Election 2012: Of human binders

Romney's "binders full of women" comment inspired hundreds of memes, but it also brought up serious issues for women in this presidential election.

LEXINGTON, Va. — Okay, so we’ve all had a good chuckle over Mitt Romney’s latest “inartful” comment.

The Republican challenger’s statement at the debate Tuesday night that he had “whole binders full of women” brought to him when he was making his appointments as governor of Massachusetts probably did not deserve all the attention that it got.

Facebook, Twitter, Tumblr — social media exploded over the issue.

Jon Stewart, that master of hilarious late-night political assassination, could not resist putting in his two cents:

“Hey, Binder of Women, Book of Broads, Notebook of Nipples, whatever,” he said in his program Wednesday night.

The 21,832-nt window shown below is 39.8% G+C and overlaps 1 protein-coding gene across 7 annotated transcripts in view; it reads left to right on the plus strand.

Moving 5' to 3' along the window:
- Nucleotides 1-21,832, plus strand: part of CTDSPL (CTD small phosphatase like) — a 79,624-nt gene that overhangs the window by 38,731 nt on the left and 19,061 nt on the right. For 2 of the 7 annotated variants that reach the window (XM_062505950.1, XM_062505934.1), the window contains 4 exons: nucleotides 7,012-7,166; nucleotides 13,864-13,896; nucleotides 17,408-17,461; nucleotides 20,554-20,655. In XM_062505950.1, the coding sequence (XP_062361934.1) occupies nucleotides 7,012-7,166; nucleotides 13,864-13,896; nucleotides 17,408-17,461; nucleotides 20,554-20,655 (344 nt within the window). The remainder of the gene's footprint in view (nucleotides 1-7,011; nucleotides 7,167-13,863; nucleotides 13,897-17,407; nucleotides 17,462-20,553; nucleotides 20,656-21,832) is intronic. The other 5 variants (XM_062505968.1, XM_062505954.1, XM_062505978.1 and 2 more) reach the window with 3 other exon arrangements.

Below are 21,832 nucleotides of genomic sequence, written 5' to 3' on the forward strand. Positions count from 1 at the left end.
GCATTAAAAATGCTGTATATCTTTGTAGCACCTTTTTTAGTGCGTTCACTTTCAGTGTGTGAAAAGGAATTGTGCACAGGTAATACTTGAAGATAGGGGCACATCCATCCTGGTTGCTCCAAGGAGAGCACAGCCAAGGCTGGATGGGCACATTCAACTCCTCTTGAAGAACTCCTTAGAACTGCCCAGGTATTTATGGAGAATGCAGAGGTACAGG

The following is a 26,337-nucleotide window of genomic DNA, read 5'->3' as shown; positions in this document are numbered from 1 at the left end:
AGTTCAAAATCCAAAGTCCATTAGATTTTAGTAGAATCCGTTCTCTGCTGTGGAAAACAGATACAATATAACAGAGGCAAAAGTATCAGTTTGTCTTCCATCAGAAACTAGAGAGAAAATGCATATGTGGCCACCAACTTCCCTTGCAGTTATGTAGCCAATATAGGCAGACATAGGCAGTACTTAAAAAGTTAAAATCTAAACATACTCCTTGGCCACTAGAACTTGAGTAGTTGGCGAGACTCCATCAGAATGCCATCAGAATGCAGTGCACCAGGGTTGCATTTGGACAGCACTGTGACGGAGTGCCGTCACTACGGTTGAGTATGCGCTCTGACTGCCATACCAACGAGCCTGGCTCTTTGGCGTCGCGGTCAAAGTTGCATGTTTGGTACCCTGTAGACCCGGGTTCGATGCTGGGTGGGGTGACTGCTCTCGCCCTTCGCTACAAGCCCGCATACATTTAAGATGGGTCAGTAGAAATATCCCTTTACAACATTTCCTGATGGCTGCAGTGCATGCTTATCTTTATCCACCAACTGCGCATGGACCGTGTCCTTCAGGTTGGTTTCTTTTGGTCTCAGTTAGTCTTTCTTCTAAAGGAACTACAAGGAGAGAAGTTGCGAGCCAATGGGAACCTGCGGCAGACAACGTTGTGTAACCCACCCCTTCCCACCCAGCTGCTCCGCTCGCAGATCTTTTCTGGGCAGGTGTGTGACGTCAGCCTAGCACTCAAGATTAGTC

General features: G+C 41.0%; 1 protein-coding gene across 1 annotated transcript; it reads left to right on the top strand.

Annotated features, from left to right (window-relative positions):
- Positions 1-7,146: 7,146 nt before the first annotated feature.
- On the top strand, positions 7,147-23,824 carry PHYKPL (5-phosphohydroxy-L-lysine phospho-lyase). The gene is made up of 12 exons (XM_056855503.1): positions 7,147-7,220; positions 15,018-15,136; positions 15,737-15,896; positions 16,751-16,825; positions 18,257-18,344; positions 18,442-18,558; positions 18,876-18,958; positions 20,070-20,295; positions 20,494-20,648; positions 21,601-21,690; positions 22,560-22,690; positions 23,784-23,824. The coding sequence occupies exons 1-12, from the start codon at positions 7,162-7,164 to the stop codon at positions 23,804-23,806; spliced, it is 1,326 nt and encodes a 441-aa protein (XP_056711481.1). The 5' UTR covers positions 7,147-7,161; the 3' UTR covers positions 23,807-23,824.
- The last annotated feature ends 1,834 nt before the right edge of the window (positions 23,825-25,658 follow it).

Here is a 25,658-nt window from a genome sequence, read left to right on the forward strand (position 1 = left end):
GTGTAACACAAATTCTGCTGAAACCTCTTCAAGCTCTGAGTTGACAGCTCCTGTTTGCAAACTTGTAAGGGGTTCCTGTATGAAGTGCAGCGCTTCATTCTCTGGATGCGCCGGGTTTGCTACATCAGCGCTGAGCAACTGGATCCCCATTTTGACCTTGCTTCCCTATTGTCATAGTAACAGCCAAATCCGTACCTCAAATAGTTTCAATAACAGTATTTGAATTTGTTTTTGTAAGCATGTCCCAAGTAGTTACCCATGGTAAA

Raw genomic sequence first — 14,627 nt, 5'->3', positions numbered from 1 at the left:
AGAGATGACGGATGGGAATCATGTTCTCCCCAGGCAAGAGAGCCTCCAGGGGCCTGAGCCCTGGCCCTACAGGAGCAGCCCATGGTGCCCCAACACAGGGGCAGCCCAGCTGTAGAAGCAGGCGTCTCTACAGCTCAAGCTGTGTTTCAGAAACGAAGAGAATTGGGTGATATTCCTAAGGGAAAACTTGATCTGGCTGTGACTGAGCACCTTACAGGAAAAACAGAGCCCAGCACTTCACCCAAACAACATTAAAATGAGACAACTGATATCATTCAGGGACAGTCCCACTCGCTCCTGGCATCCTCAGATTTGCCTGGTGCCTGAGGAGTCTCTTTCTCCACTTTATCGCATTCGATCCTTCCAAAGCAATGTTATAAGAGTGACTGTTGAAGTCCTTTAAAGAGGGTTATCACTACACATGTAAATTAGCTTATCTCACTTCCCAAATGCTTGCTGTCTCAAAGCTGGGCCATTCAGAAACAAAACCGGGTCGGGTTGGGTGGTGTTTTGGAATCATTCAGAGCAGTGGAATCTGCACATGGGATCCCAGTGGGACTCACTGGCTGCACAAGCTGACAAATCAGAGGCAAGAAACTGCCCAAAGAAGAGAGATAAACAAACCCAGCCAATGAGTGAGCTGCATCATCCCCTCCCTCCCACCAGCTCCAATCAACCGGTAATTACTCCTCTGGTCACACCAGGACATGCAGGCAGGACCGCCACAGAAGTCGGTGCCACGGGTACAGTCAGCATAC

Fact-checkers jumped all over the former Massachusetts governor. It seemed that the binders in question were the initiative of the Massachusetts Women’s Political Caucus, not the Romney administration. The Washington Post saddled Romney with “Two Pinocchios” for his comment.

But like Romney’s threat to Big Bird in the first debate, there was a whole lot more smoke than fire in his choice of words.

The Barack Obama camp, though, quickly sought to fan the flames sparked in the debate at Hofstra University, in Long Island, New York.

In a campaign stop in Iowa, the president made clear that "We don't have to collect a bunch of binders to find qualified, talented, driven young women.”

Obama was hoping to capitalize on his opponent’s clumsy rhetoric to regain some of the ground he has recently lost with women voters.

As of mid-September, the president enjoyed an 18-point advantage over Romney with likely female voters; after the first debate, that lead dwindled to a statistical tie. 

While the silliness over the “binders” made for great political theater, it was not really the most upsetting thing that Romney had to say on Tuesday night, judging by the (admittedly liberal) group with whom I was watching the debate.